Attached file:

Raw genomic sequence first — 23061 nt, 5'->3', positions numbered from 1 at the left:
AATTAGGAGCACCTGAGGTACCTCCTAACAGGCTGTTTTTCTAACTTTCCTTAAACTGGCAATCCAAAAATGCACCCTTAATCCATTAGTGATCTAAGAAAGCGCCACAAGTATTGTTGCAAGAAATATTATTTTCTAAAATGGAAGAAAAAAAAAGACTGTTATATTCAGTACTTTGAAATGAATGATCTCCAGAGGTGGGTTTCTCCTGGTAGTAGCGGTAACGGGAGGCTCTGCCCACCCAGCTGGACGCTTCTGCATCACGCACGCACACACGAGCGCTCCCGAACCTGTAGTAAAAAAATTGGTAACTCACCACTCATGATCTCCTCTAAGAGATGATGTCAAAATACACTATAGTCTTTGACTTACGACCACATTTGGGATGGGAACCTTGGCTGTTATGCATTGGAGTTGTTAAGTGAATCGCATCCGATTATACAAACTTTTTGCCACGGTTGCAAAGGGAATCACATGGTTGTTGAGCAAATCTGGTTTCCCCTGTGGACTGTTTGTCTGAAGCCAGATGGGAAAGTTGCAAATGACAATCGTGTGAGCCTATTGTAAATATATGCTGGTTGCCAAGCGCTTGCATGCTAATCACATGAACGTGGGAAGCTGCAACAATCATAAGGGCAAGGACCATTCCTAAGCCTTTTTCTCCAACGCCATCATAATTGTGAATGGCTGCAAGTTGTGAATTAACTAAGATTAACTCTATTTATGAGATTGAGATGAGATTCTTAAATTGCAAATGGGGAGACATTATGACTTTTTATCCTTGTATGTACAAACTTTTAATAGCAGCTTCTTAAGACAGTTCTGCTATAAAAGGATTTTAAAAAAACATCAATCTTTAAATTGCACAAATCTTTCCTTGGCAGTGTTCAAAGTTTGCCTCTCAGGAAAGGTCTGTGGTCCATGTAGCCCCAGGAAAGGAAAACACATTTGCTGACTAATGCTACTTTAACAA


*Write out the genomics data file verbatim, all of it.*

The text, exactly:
Raw genomic sequence first — 23061 nt, 5'->3', positions numbered from 1 at the left:
AATTAGGAGCACCTGAGGTACCTCCTAACAGGCTGTTTTTCTAACTTTCCTTAAACTGGCAATCCAAAAATGCACCCTTAATCCATTAGTGATCTAAGAAAGCGCCACAAGTATTGTTGCAAGAAATATTATTTTCTAAAATGGAAGAAAAAAAAAGACTGTTATATTCAGTACTTTGAAATGAATGATCTCCAGAGGTGGGTTTCTCCTGGTAGTAGCGGTAACGGGAGGCTCTGCCCACCCAGCTGGACGCTTCTGCATCACGCACGCACACACGAGCGCTCCCGAACCTGTAGTAAAAAAATTGGTAACTCACCACTCATGATCTCCTCTAAGAGATGATGTCAAAATACACTATAGTCTTTGACTTACGACCACATTTGGGATGGGAACCTTGGCTGTTATGCATTGGAGTTGTTAAGTGAATCGCATCCGATTATACAAACTTTTTGCCACGGTTGCAAAGGGAATCACATGGTTGTTGAGCAAATCTGGTTTCCCCTGTGGACTGTTTGTCTGAAGCCAGATGGGAAAGTTGCAAATGACAATCGTGTGAGCCTATTGTAAATATATGCTGGTTGCCAAGCGCTTGCATGCTAATCACATGAACGTGGGAAGCTGCAACAATCATAAGGGCAAGGACCATTCCTAAGCCTTTTTCTCCAACGCCATCATAATTGTGAATGGCTGCAAGTTGTGAATTAACTAAGATTAACTCTATTTATGAGATTGAGATGAGATTCTTAAATTGCAAATGGGGAGACATTATGACTTTTTATCCTTGTATGTACAAACTTTTAATAGCAGCTTCTTAAGACAGTTCTGCTATAAAAGGATTTTAAAAAAACATCAATCTTTAAATTGCACAAATCTTTCCTTGGCAGTGTTCAAAGTTTGCCTCTCAGGAAAGGTCTGTGGTCCATGTAGCCCCAGGAAAGGAAAACACATTTGCTGACTAATGCTACTTTAACAA